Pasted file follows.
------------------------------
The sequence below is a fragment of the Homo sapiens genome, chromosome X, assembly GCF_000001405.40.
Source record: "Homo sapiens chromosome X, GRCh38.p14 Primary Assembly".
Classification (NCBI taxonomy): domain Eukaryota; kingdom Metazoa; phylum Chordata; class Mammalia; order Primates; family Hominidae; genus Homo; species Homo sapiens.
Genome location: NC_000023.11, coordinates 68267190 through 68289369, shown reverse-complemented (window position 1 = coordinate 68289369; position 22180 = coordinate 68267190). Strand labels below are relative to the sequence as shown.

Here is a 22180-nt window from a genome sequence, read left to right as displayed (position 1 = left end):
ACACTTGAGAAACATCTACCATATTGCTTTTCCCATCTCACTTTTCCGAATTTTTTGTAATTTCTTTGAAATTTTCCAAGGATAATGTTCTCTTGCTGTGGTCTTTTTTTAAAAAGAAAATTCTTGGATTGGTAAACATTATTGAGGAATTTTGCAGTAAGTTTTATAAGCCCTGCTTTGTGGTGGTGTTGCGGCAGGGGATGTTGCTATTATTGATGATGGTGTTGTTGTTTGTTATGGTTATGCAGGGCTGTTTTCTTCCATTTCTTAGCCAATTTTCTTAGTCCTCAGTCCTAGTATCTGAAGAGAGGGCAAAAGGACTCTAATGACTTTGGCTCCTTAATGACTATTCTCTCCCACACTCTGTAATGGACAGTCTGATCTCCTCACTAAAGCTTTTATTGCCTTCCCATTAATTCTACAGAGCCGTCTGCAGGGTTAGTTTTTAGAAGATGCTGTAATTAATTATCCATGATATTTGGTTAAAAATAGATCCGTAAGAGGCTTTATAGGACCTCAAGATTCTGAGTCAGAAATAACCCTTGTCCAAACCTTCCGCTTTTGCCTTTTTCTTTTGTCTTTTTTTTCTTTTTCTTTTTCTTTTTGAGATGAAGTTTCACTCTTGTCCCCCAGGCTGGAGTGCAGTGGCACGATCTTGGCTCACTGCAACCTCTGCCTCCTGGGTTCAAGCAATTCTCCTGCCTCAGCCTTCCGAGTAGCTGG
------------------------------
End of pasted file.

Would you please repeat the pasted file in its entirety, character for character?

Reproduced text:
The sequence below is a fragment of the Homo sapiens genome, chromosome X, assembly GCF_000001405.40.
Source record: "Homo sapiens chromosome X, GRCh38.p14 Primary Assembly".
Classification (NCBI taxonomy): domain Eukaryota; kingdom Metazoa; phylum Chordata; class Mammalia; order Primates; family Hominidae; genus Homo; species Homo sapiens.
Genome location: NC_000023.11, coordinates 68267190 through 68289369, shown reverse-complemented (window position 1 = coordinate 68289369; position 22180 = coordinate 68267190). Strand labels below are relative to the sequence as shown.

Here is a 22180-nt window from a genome sequence, read left to right as displayed (position 1 = left end):
ACACTTGAGAAACATCTACCATATTGCTTTTCCCATCTCACTTTTCCGAATTTTTTGTAATTTCTTTGAAATTTTCCAAGGATAATGTTCTCTTGCTGTGGTCTTTTTTTAAAAAGAAAATTCTTGGATTGGTAAACATTATTGAGGAATTTTGCAGTAAGTTTTATAAGCCCTGCTTTGTGGTGGTGTTGCGGCAGGGGATGTTGCTATTATTGATGATGGTGTTGTTGTTTGTTATGGTTATGCAGGGCTGTTTTCTTCCATTTCTTAGCCAATTTTCTTAGTCCTCAGTCCTAGTATCTGAAGAGAGGGCAAAAGGACTCTAATGACTTTGGCTCCTTAATGACTATTCTCTCCCACACTCTGTAATGGACAGTCTGATCTCCTCACTAAAGCTTTTATTGCCTTCCCATTAATTCTACAGAGCCGTCTGCAGGGTTAGTTTTTAGAAGATGCTGTAATTAATTATCCATGATATTTGGTTAAAAATAGATCCGTAAGAGGCTTTATAGGACCTCAAGATTCTGAGTCAGAAATAACCCTTGTCCAAACCTTCCGCTTTTGCCTTTTTCTTTTGTCTTTTTTTTCTTTTTCTTTTTCTTTTTGAGATGAAGTTTCACTCTTGTCCCCCAGGCTGGAGTGCAGTGGCACGATCTTGGCTCACTGCAACCTCTGCCTCCTGGGTTCAAGCAATTCTCCTGCCTCAGCCTTCCGAGTAGCTGG